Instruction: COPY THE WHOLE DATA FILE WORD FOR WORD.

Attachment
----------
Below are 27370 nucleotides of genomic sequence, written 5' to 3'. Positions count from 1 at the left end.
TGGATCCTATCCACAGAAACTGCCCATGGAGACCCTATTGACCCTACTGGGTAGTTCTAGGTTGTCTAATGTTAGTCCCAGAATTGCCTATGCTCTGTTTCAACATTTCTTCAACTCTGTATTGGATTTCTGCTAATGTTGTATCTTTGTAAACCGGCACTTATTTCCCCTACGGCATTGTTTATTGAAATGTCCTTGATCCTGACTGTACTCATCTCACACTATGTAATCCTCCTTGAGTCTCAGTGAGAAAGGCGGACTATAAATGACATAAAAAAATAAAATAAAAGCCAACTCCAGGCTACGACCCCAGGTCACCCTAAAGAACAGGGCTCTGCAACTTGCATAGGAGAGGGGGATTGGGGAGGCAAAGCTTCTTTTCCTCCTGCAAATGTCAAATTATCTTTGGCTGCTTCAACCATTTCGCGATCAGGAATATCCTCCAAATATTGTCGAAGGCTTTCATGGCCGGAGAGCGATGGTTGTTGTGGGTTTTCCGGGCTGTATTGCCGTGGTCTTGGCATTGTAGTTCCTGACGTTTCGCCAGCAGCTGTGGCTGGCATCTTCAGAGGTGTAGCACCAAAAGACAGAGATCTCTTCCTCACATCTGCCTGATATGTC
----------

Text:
Below are 27370 nucleotides of genomic sequence, written 5' to 3'. Positions count from 1 at the left end.
TGGATCCTATCCACAGAAACTGCCCATGGAGACCCTATTGACCCTACTGGGTAGTTCTAGGTTGTCTAATGTTAGTCCCAGAATTGCCTATGCTCTGTTTCAACATTTCTTCAACTCTGTATTGGATTTCTGCTAATGTTGTATCTTTGTAAACCGGCACTTATTTCCCCTACGGCATTGTTTATTGAAATGTCCTTGATCCTGACTGTACTCATCTCACACTATGTAATCCTCCTTGAGTCTCAGTGAGAAAGGCGGACTATAAATGACATAAAAAAATAAAATAAAAGCCAACTCCAGGCTACGACCCCAGGTCACCCTAAAGAACAGGGCTCTGCAACTTGCATAGGAGAGGGGGATTGGGGAGGCAAAGCTTCTTTTCCTCCTGCAAATGTCAAATTATCTTTGGCTGCTTCAACCATTTCGCGATCAGGAATATCCTCCAAATATTGTCGAAGGCTTTCATGGCCGGAGAGCGATGGTTGTTGTGGGTTTTCCGGGCTGTATTGCCGTGGTCTTGGCATTGTAGTTCCTGACGTTTCGCCAGCAGCTGTGGCTGGCATCTTCAGAGGTGTAGCACCAAAAGACAGAGATCTCTTCCTCACATCTGCCTGATATGTC